Dinghy cruising on the Solent

Dinghy cruising on the Solent

Steffan Meyric Hughes went on the first English Raid for a few breezy days on the west Solent this summer. Photos by Kathy Mansfield

Summer dreaming

I know that having Matt Newland of Swallow Boats on our stand at the London Boat Show in January is trouble —in a good way. In 2009 he offered the loan of one of his boats and I ended up taking a pretty little Storm 15 double-ender and rowing and sailing it in a 100-mile circuit around London (CB255).

This winter, the country was in the midst of its deepest freeze in 30 years —Isure none of us has forgotten that satellite photo of the whole country brushed white with snow. It was a good time for Matt to sell me the idea of a summer raid, which his firm was part-sponsoring, and in which he, and it seems I, would be sailing. And so it was that on a summerevening at the end of July, I found myself, with first mate Lara and a car full of oilies and camping kit, about to set sail on another Lilliputian odyssey.

Keyhaven to Cowes

The next day, Will, one of Matttwo young boatbuilders, and I set sail in the new BayRaider 17, threading through the muddy channel that snakes its way gently past moored yachts from the pretty village of Keyhaven and into the Solent. We rapidly established that neither of us was could be compared to the late Frank Dye in terms of dinghy-cruising expertise and that neither of us had a clue where we were going. One thing we did agree on though, was that buoyancy aids make great cushions, and we were just settling down to a gentle run in a light zephyr with the morning sun warming our backs when we went aground.

We came off easily enough, but I became suddenly aware of the distinguished company we were in. Not only was Matt somewhere ahead, with Lara (something inside told her shehave a more competent lift with Matt) and his other young boatbuilder Ian, but we were in the company of none less than yacht designer Andrew Wolstenholme, Thames boatbuilder Colin Henwood, dinghy maestro and builder John Claridge, organiser George Trevelyan and wife Julia swooshing around on a RIB in a rather statesmanlike fashion —not to mention scores of highly-experienced Solent sailors and others whoarrived from Holland, Russia, Italy, Austria and France to be here.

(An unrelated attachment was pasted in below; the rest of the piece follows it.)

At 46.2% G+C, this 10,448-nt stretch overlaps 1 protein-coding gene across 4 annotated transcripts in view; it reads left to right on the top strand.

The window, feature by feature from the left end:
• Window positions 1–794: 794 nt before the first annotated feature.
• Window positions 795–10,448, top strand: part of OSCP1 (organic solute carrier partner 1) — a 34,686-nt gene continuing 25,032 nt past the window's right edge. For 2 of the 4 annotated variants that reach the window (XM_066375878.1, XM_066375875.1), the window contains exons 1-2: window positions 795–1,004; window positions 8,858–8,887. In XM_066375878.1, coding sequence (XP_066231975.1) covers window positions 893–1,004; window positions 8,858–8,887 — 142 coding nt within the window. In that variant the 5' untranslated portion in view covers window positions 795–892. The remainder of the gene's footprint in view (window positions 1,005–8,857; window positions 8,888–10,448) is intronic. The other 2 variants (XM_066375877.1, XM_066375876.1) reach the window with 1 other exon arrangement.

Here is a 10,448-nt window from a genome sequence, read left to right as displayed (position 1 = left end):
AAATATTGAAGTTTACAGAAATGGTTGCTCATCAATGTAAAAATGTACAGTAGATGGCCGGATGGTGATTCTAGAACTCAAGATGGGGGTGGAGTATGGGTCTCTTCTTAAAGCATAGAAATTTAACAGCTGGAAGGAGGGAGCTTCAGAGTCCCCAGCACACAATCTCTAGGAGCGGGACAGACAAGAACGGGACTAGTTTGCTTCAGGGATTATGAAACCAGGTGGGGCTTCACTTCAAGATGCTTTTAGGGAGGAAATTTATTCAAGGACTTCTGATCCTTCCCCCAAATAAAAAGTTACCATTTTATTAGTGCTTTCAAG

So we wanted to look good as we tacked up the narrow channel to reach the supporting Thames sailing barge Alice for our dayinstructions and packed lunches.

Soon we were away, in the Solent proper, already sizing up the competition. For competition, I should say ’. The raid was technically competitive’, although there were a number of races around the buoys contested by the seven Swallow boats that attended.

In particular, Matt seemed keen to beat Pelham Olive, one of his clients (whose other boat is the 1903 Mylne yawl Kelpie) enjoying the raid on his 22ft (6.7m) SeaRaider with daughter Alexandra and son Colin. In the end, Pelham, in the quicker 22-footer, sailed past Matt, in his 20ft (6.10m) BayRaider.